16 January 2019: Minister of Health Hala Zayed unveiled an Egyptian initiative to treat African people from Hepatitis C, starting with the Nile Basin countries who have an estimated 3.7 million hepatitis C patients, representing 30 percent of the total number of infected people in Africa.
During a meeting with members of the Parliament’s African Affairs Committee headed by Tarek Radwan, on Tuesday, Zayed said that the ministry currently works to help the Nile Basin countries cure the cases that test positive for Hepatitis C and will send medical personnel even from the private sector to these states.
This initiative will help spread Egyptian medicine and open markets for it, Zayed said, adding that it offers an opportunity to export medicine to Africa and an opportunity to treat 1 million people infected with the blood-borne disease in the Nile Basin countries.
Zayed also urged benefiting from the Egyptian medical initiatives, including the “100 Million Seha (health)” campaign, and the campaign to eliminate waiting lists. She expressed keenness to launch similar initiatives in the Nile Basin countries.
The minister confirmed that Cairo provides treatment for Hepatitis C for patients for only $50-$120 per patient, asserting that treatments in other countries can cost the patient between $28,000 and $80,000.She also stressed she is contacting the international bodies such as the World Health Organization (WHO) to cover the cost of medicine in these countries.
In January 2018, Egypt has been elected as chair of the African Union Assembly of Heads of State and Government for a one-year term in 2019.
Becoming a role model for the African nations, Egypt, under President Abdel Fatah al-Sisi’s rule, has launched the “100 Million Seha” campaign to detect and treat for free locals infected with chronic diseases including Hepatitis C and Diabetes.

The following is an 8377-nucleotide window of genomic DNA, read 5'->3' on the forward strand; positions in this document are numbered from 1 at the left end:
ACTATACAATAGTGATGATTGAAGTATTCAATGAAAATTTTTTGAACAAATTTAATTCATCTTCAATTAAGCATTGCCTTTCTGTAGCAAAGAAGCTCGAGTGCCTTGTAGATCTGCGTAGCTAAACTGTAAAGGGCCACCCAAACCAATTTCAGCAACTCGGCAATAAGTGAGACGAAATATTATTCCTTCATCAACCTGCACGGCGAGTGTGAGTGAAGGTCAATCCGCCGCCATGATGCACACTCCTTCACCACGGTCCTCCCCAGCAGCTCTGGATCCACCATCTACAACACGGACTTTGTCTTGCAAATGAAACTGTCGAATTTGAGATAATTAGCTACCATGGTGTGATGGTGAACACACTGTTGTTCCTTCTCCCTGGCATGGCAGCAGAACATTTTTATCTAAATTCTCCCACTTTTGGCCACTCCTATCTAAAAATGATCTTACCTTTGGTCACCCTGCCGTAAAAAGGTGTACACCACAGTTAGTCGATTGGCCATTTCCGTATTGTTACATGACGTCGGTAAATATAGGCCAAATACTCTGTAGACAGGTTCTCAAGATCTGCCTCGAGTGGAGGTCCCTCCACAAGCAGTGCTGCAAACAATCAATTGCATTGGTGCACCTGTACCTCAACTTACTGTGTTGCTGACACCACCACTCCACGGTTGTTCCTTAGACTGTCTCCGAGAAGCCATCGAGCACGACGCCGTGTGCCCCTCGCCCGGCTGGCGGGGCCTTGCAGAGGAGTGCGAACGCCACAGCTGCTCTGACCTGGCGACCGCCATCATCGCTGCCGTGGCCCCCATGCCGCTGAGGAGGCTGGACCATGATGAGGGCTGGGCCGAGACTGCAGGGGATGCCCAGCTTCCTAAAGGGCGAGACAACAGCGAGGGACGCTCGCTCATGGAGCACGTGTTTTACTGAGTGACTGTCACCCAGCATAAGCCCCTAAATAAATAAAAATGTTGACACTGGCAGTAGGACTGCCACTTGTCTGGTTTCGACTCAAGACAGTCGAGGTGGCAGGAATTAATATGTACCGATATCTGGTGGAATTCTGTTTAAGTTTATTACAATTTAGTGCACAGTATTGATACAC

On January 13, Khaled Megahed, Health Ministry spokesman said that 27 million citizens have undergone examination of Hepatitis C since the beginning of the campaign, which was launched by a presidential decree in October 2018.
The second phase of the state’s campaign to end Hepatitis C in Egypt by 2020 kicked off on December 1. It addresses citizens in 11 governorates, including Cairo, North Sinai, Red Sea, Ismailia, Suez, Kafr el-Sheikh, Menoufia, Beni Suef, Sohag, Luxor, and Aswan. It is set to end late in February 2019. Zayed said earlier that 6,486 medical teams are participating in this phase.
The national campaign’s check-ups include Hepatitis C test, body mass index,and random glucose and blood pressure tests.
In January 2019, an official source in the Health Ministry told Egypt Today that citizens will also get the hemoglobin A1c test to help early detection of diabetes, and provide immediate free treatment for diabetic people.
The HbA1c is carried out to diagnose diabetes and record the average level of blood sugar over the previous two or three months.
The source affirmed that diabetes treatments are available and are distributed urgently to diabetic patients, pointing out to the strong cooperation between treatment centers to prevent waiting lists.